Page last updated at 18:04 GMT, Wednesday, 28 October 2009

This week's panel

Question Time, the BBC's premier political debate programme chaired by David Dimbleby, will be in Llandudno on Thursday 29 October.

The panel will include the former home secretary Jacqui Smith MP, shadow Welsh secretary Cheryl Gillan MP, the leader of the Welsh Liberal Democrats Lembit Opik MP, Plaid Cymru's Elfyn Llwyd and the broadcaster John Sergeant.


Jacqui Smith MP

Jacqui Smith is the former home secretary and MP for Redditch.

She was made home secretary in Gordon Brown's first cabinet, becoming the first woman to hold the post. During her tenure, she introduced controversial plans to hold terror suspects without trial for 42 days and made headlines with her admission that she would not feel safe walking the streets of Peckham at night.

Earlier this year her expenses were investigated by the parliamentary commissioner for standards, and it emerged in the press that she had designated her sister's house as her main home, rather than her family home in Redditch. When the standards commissioner ruled that her constituency home was in fact her main home, she apologised to the House of Commons, but said that she was "disappointed that this process has not led to a fairer set of conclusions, based on objective and consistent application of the rules as they were at the time".


Cheryl Gillan MP

Cheryl Gillan has been the Conservative shadow secretary of state for Wales since December 2005.

She had a career in marketing before her election as MP for Chesham and Amersham in 1992.

She joined the Conservative front bench in June 1997 as spokesman for trade and industry and in June 1998 she was appointed frontbench spokesman for foreign and Commonwealth affairs. From September 2001 to June 2003, she was an opposition whip.

Following the European election results in the summer, she said that "Gordon Brown has gone down in history as the first Labour prime minister to have 'lost' Wales".

She has repaid the £4.47 she claimed for dog food as part of her parliamentary expenses.


Lembit Opik MP

Lembit Opik is the Liberal Democrat MP for Montgomeryshire. He has been the leader of the Welsh Liberal Democrats and the party's spokesman on housing.

Born in Northern Ireland to Estonian parents, he entered parliament in 1997, immediately becoming the party's spokesman on Northern Ireland and young people.

Once described in the Guardian as "an exotic, soft-spoken, political gypsy", his private life has been the subject of much press coverage.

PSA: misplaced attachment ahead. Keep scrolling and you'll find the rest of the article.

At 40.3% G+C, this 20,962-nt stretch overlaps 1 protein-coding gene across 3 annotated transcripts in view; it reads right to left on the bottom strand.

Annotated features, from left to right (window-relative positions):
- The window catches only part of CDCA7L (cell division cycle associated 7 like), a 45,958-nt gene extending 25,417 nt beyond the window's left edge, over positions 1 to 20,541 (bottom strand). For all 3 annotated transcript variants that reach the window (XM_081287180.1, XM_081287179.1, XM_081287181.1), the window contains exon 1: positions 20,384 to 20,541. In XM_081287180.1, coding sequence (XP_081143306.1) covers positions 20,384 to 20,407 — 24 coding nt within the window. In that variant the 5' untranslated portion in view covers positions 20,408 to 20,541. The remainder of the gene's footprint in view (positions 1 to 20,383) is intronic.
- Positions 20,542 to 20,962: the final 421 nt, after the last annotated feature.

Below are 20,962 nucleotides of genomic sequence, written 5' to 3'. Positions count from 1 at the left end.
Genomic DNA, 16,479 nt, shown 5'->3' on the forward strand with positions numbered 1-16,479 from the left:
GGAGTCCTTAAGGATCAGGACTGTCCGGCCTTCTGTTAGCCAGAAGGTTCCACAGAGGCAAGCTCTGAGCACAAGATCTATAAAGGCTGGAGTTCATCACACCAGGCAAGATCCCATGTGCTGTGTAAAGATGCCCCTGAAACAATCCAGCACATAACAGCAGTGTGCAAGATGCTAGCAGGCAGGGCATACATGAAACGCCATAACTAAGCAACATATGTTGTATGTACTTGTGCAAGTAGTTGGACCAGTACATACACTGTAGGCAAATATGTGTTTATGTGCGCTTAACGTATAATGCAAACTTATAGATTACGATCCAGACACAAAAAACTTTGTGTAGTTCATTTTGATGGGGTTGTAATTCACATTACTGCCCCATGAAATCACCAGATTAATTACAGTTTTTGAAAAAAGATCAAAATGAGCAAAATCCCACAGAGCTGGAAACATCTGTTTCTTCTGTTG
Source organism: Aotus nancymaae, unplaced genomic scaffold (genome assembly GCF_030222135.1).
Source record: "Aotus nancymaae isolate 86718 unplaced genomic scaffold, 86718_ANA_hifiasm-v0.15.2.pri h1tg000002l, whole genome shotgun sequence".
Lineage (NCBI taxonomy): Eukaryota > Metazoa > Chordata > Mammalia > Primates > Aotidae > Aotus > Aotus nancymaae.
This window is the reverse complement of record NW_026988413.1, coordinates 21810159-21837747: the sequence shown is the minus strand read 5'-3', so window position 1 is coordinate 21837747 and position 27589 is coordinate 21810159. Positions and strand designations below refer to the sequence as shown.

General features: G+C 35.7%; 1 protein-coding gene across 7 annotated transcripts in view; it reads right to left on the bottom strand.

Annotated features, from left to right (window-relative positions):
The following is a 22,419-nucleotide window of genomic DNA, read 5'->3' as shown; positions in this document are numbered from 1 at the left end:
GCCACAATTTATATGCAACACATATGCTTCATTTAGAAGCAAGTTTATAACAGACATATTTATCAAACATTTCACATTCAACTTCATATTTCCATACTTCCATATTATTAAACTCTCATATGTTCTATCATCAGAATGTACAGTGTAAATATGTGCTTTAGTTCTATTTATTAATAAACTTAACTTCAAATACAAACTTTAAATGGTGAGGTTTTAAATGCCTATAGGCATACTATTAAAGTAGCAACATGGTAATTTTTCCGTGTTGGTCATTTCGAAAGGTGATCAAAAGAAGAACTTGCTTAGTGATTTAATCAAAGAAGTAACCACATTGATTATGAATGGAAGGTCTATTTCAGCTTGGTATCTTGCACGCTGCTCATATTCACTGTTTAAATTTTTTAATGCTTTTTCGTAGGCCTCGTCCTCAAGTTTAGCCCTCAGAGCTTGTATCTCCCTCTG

He has twice stood unsuccessfully for the presidency of the Liberal Democrats, most recently losing out to Baroness Scott last year.

He acknowledged that his public profile may have contributed to his defeat, saying: "I personally felt it would be valuable for the party to have someone whose image stretches beyond politics, obviously the party does not think so… I am dead serious about my politics but I do it with a smile. Sadly some people have mixed up my political narrative with my high national profile."


Elfyn Llwyd MP

Elfyn Llwyd is the leader of the Plaid Cymru group in Westminster and Member of Parliament for Meirionydd Nant Conwy.

Prior to his election in 1992, he worked as a barrister.

In 2004, he and other Plaid Cymru politicians famously launched a campaign to impeach then prime minster Tony Blair for his role in the Iraq war.

Along with the two other Plaid Cymru MPs, Mr Llwyd claimed £1,500 for legal advice regarding the attempt to impeach Mr Blair for misleading parliament over the war.


John Sergeant

John Sergeant is a journalist and broadcaster.

He started his career at the Liverpool Echo, before joining the BBC in 1970, where he worked as a foreign correspondent. In 1981 he became a political correspondent. He has been both the BBC's chief political correspondent and the ITN political editor.

After retiring from political journalism, he has appeared on programmes such as Have I Got News for You and QI, and is a reporter for The One Show.

Last year he became a star of Strictly Come Dancing on BBC One. Although he repeatedly finished last on the judges' votes, the public continually voted to keep him in the competition.

He pulled out of Strictly Come Dancing in November 2008, saying that he had a real chance of winning and "even for me, that would be a joke too far".

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